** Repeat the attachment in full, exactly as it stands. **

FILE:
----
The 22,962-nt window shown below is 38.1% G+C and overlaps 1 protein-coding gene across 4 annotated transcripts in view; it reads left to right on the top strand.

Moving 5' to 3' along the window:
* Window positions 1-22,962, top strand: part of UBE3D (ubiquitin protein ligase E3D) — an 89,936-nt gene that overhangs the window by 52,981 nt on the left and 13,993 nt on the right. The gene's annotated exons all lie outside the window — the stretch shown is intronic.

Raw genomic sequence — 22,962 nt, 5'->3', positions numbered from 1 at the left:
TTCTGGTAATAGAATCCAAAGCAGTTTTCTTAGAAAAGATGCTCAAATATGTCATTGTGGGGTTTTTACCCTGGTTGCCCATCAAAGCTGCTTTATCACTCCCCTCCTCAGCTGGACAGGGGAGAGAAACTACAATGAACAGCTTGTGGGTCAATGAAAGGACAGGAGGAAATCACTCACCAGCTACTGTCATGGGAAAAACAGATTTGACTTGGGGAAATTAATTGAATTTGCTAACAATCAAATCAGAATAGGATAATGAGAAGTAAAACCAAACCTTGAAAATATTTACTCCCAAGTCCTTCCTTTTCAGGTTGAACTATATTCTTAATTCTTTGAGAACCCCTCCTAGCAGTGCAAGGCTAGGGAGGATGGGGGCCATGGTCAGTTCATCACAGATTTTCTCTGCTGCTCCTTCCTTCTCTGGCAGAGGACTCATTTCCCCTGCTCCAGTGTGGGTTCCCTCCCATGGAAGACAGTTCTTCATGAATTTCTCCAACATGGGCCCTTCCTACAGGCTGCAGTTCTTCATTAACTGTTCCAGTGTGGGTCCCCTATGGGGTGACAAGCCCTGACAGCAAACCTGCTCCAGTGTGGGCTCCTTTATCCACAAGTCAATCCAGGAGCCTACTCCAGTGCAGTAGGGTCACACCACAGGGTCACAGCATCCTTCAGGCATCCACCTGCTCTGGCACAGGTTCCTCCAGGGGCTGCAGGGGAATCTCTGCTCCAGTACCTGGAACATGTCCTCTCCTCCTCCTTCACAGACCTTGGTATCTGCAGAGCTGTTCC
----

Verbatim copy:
The 22,962-nt window shown below is 38.1% G+C and overlaps 1 protein-coding gene across 4 annotated transcripts in view; it reads left to right on the top strand.

Moving 5' to 3' along the window:
* Window positions 1-22,962, top strand: part of UBE3D (ubiquitin protein ligase E3D) — an 89,936-nt gene that overhangs the window by 52,981 nt on the left and 13,993 nt on the right. The gene's annotated exons all lie outside the window — the stretch shown is intronic.

Raw genomic sequence — 22,962 nt, 5'->3', positions numbered from 1 at the left:
TTCTGGTAATAGAATCCAAAGCAGTTTTCTTAGAAAAGATGCTCAAATATGTCATTGTGGGGTTTTTACCCTGGTTGCCCATCAAAGCTGCTTTATCACTCCCCTCCTCAGCTGGACAGGGGAGAGAAACTACAATGAACAGCTTGTGGGTCAATGAAAGGACAGGAGGAAATCACTCACCAGCTACTGTCATGGGAAAAACAGATTTGACTTGGGGAAATTAATTGAATTTGCTAACAATCAAATCAGAATAGGATAATGAGAAGTAAAACCAAACCTTGAAAATATTTACTCCCAAGTCCTTCCTTTTCAGGTTGAACTATATTCTTAATTCTTTGAGAACCCCTCCTAGCAGTGCAAGGCTAGGGAGGATGGGGGCCATGGTCAGTTCATCACAGATTTTCTCTGCTGCTCCTTCCTTCTCTGGCAGAGGACTCATTTCCCCTGCTCCAGTGTGGGTTCCCTCCCATGGAAGACAGTTCTTCATGAATTTCTCCAACATGGGCCCTTCCTACAGGCTGCAGTTCTTCATTAACTGTTCCAGTGTGGGTCCCCTATGGGGTGACAAGCCCTGACAGCAAACCTGCTCCAGTGTGGGCTCCTTTATCCACAAGTCAATCCAGGAGCCTACTCCAGTGCAGTAGGGTCACACCACAGGGTCACAGCATCCTTCAGGCATCCACCTGCTCTGGCACAGGTTCCTCCAGGGGCTGCAGGGGAATCTCTGCTCCAGTACCTGGAACATGTCCTCTCCTCCTCCTTCACAGACCTTGGTATCTGCAGAGCTGTTCC